JJC--thanks for that clarification, regarding, as you write,
"how a national or group or tribe or other corporate identity is often carried only by elites. It's more difficult to say what kinds of belongings those lower down the social scale imagined for themselves, outside of their households or families."
I completely agree and I actually bring this up a lot when I teach medieval romance literature and the subject of love & marriage in the Middle Ages. We know better now [than C.S. Lewis did] that so-called courtly literature did not so much reflect the reality of actual medieval courts as it presented fantasized and idealized versions of that world which was always, in the literature anyway, aristocratic. I often tell my students that the kind of relationship we envision as "romantic" and what, following Raymond Carver, "we talk about when we talk about love," would not have been recognizable to medieval persons situated in elite social groups where the choice of one's husband or wife was not always "free." [Interestingly, I read a book review a couple of years ago--can't remember author or title--of a book that argues that the kind of love we imagine as "romantic love," and also our ideas of marriage, are all post-Milton and also traceable to Milton . . . hmmmmmmmm.]
My students always want to know, of course: but what about the lower classes? Did anyone even care what *they* were doing, who they were choosing to marry, etc.? Of course, the answer is complicated since, at least from about the 12th century onward, the Church *did* concern itself, in intrusive ways, with marriage at *all* levels. But what ultimately interests me [and here is where I see the "point of contact" between the Middle Ages and our own time] is how much the medieval romantic literature [much like our own "romantic comedy" or just straight "tragi-romance" movies, i.e. "When Harry Met Sally" or "The English Patient"] was recognized as pure fantasy by medieval readers--elite and lower class alike--yet still influenced how love and marriage would have been philosophized, practiced, imagined-as-true, etc. In other words, what is the nature, more precisely, of the ways in which romantic-courtly literature, although fantastical, actually affects how people construct their relationships [and the extent to which we *believe*/have faith in those relationships]?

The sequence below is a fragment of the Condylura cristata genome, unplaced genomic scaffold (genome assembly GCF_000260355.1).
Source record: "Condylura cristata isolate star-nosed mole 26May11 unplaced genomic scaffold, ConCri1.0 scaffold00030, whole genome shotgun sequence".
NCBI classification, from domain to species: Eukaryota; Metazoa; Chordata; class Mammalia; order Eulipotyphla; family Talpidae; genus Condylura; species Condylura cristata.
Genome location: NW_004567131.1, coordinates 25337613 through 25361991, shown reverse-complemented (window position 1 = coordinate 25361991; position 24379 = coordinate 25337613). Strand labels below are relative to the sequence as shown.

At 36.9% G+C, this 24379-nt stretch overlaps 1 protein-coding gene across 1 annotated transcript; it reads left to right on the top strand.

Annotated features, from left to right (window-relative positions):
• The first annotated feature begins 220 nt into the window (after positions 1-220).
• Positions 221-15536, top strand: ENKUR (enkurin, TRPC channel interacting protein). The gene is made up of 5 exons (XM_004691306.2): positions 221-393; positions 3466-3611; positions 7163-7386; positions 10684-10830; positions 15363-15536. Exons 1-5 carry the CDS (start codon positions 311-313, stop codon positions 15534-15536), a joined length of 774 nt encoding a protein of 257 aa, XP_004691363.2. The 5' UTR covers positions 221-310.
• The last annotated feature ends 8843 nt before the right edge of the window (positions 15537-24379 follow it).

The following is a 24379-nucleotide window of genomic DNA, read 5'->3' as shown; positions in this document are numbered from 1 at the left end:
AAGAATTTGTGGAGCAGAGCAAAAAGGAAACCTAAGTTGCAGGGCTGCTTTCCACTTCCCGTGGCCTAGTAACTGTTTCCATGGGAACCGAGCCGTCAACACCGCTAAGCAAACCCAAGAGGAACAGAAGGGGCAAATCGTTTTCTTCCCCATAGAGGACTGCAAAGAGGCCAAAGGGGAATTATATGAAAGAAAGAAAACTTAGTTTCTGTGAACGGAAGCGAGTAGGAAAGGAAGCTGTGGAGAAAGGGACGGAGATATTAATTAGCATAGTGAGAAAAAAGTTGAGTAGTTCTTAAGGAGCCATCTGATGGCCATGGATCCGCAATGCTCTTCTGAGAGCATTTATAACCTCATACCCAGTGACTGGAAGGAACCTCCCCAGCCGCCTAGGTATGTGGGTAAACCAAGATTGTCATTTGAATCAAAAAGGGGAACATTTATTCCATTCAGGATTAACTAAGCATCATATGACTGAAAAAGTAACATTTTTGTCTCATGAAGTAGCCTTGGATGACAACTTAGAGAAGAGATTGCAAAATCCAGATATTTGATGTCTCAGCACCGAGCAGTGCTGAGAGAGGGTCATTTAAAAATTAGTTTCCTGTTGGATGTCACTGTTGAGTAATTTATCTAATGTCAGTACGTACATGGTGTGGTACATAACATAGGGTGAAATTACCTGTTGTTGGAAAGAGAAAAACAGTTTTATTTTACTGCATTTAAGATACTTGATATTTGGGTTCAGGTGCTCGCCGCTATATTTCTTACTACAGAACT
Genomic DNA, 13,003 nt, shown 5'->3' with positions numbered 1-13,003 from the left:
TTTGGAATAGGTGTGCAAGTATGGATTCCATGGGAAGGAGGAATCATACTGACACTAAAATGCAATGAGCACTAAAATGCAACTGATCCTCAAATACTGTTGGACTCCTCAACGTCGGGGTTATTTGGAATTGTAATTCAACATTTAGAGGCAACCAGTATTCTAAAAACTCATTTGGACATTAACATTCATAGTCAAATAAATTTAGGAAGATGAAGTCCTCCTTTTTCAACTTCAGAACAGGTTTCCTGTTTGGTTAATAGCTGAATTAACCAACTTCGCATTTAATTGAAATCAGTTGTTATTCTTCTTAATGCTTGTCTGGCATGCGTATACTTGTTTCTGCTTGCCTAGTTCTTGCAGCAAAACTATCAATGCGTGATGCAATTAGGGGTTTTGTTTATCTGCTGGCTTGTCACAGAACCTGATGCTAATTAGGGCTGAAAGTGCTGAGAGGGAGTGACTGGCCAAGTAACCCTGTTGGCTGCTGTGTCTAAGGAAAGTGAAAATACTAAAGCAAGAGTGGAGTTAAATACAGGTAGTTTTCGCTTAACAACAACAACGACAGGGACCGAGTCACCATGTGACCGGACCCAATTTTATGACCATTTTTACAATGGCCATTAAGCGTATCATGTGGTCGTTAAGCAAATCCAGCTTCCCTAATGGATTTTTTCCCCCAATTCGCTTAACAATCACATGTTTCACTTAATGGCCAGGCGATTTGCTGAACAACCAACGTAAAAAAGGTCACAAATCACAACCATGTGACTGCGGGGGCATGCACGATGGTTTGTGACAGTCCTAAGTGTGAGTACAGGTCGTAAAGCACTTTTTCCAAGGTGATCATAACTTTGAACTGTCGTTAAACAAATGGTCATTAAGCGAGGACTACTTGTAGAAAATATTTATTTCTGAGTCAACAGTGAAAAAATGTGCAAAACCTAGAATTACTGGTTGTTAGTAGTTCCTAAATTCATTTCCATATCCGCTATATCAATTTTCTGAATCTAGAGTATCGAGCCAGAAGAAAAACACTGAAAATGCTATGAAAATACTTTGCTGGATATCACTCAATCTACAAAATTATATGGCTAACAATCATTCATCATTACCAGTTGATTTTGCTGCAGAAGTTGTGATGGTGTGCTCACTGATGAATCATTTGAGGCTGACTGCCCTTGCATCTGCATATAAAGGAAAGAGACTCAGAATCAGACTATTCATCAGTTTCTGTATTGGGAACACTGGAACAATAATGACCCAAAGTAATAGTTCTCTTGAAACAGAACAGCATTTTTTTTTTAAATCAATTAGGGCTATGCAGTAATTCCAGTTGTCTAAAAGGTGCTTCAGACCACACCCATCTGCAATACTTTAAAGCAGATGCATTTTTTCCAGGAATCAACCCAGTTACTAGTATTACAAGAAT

Perhaps we can also extrapolate from this back to our conversation about medieval England's "body politic"--yes, the "body politic" is often designed, ahead of time, along racial, ethnic, and other politically-charged lines, by the social elites, and may have even been recognized, initially, as fiction by those "writing" it; but over time, the "stories" harden into certain very material social realities that have ways of "trickling down" and affecting medieval persons at all levels. Nevertheless, you would have to be right, I think, to assume that those very far down the social ladder would have to have had ways of imagining different ways of "belonging" or "community." Probably the best book on *this* subject, which I'm sure I have now plugged at least ten or so times on this blog is the historian David Gary Shaw's Palgrave book, "Necessary Conjunctions: The Social Self in Medieval England," which specifically addresses your very question.